“I am not a pedophile.”

“You in New Gary, then you a pedophile.”

“I have never committed any sexual offense against children or anyone else.”

“It’s not what you’ve done or haven’t done, man. It’s what they got on you. As soon as you outta Gary, you no longer pedo.”

“Everyone in Gary is a convicted pedophile? Including you too?”

“You bet. All one million of us.”

“One million! The only thing I remember about Gary is it was a ghost city, with hardly any people living there. They used to use the place as a set for horror films.”

“All them houses of old Gary torn down long ago. Actually I heard they got another million coming down the pipeline soon. They keep building more housing but can’t keep up with the conviction rate. That’s why all these new bastards gotta do their time in the Coliseum. Ain’t nowhere else to put them. They all on a waiting list to get into safe housing. Until then they the sacrificial lambs being fed to the lions.”

“Wait a minute. Chicago’s population is only three million. If we discount children and minors, that would leave about two million adults, wouldn’t it? You’re telling me one out of every two people is a pedophile? No way. That can’t be.”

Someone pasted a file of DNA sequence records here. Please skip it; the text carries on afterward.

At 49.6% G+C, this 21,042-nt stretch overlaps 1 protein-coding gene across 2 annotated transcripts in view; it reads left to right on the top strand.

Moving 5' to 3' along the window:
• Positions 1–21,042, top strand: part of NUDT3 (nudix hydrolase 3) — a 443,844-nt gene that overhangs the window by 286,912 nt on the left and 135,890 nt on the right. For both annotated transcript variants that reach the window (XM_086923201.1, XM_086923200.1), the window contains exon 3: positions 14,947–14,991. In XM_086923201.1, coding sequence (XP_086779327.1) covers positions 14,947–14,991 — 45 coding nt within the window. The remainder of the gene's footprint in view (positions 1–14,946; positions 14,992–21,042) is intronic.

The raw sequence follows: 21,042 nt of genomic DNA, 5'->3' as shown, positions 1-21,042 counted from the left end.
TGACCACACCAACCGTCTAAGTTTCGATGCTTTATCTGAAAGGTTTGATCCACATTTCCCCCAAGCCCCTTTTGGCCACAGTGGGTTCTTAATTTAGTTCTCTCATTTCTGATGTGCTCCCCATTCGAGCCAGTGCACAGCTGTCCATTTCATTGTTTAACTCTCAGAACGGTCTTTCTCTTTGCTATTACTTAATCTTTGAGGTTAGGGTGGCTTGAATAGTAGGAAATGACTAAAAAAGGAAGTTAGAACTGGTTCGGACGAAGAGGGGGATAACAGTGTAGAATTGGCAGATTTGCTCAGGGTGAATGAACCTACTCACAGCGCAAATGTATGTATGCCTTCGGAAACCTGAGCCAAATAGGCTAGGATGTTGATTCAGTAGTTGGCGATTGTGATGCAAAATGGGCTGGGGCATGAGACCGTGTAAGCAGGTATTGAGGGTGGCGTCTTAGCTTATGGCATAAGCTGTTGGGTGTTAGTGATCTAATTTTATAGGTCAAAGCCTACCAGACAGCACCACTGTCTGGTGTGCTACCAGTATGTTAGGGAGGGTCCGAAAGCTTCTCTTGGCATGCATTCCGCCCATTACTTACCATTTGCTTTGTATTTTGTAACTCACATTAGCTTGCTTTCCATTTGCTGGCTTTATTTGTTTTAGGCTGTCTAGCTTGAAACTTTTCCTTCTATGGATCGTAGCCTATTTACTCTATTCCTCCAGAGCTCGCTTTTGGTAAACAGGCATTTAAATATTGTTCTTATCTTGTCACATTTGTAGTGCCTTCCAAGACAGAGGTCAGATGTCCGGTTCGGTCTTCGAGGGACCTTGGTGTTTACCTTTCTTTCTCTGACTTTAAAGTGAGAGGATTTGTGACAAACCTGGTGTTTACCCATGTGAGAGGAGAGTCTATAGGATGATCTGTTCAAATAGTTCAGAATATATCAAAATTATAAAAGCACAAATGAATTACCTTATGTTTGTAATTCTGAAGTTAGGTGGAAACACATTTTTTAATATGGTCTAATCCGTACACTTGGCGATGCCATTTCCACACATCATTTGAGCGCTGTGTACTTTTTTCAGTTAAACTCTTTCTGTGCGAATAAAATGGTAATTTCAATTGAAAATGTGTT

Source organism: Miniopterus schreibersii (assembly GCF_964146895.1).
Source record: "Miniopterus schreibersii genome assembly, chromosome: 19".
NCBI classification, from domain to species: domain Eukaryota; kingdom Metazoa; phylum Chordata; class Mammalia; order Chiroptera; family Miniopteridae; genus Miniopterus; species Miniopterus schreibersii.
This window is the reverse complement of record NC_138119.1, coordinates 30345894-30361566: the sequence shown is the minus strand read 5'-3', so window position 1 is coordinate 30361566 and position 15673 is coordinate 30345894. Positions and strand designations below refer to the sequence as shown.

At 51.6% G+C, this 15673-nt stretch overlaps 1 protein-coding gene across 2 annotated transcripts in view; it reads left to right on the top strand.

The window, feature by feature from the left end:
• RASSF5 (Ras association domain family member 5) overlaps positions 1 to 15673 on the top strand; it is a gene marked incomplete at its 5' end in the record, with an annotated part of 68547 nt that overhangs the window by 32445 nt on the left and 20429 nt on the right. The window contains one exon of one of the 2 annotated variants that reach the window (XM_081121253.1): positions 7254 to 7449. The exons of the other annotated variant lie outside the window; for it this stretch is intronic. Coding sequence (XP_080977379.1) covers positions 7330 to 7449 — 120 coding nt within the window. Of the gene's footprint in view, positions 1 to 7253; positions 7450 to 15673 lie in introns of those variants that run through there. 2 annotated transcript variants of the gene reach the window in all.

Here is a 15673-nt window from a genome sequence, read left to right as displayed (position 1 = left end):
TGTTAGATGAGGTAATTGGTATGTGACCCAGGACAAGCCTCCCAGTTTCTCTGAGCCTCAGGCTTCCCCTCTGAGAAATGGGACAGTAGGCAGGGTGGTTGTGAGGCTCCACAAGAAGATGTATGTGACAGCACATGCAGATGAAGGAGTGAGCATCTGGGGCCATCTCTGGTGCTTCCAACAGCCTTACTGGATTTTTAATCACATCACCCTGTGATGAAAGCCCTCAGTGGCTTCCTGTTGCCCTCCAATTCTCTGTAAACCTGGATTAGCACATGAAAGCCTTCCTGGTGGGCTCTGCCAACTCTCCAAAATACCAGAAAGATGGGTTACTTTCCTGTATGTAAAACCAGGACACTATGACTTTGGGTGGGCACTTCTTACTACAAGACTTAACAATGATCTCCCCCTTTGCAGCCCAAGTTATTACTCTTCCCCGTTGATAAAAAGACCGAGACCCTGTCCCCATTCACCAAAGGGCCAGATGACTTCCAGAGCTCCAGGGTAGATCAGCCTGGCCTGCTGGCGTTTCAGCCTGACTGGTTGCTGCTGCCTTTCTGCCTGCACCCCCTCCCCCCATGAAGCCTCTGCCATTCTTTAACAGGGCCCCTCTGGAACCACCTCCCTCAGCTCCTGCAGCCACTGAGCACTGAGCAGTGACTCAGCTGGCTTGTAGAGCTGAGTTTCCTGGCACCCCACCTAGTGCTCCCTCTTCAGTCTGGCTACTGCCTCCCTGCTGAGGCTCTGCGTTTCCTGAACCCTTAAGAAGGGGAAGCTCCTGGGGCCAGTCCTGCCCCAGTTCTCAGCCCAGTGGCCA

“They got people here from the suburbs and surrounding areas too. It ain’t just Chicago city where they find them.”

“We used to sweep pedophiles under highway overpasses to get them out of the way. So Gary is one big highway overpass?”

“New Gary is the regional incarceration center for the upper Midwest. They got New Gary’s all over the country.”

“I still can’t understand how there could be so many pedophiles.”

“The more the technology advances, the more pedos they able to find. They got all kinda ways to find you.”

“And I still can’t understand, if there’s a million pedophiles here and another million on the way, how can that shabby little police station with two cops handle them all?”

“They all processed in Chicago, then transferred here by the military over on I-90. The police station only for unusual cases and incidents. Anomalies.”

“What offense are you in for?”

“Kiddie porn they found in my goggles that I never even knew I had. They proved I paid for it and presented the court with evidence of my financial transactions. The money came right out of my bank account. I had no idea.”

“So innocent people have been convicted?”

“Listen man, nobody completely innocent. They also nailed me for porn I was knowingly in possession of but didn’t know was underage. And then there was the porn I had of legal age until they raised the legal age. And there was the underage droid porn I knew was underage. But yes, you’re right, there’s a conspiracy out there. Heard the Russians are heavily involved, with their hacking expertise.”

“Why are we being shot at?”

“It’s a war, man. Those are the front lines.”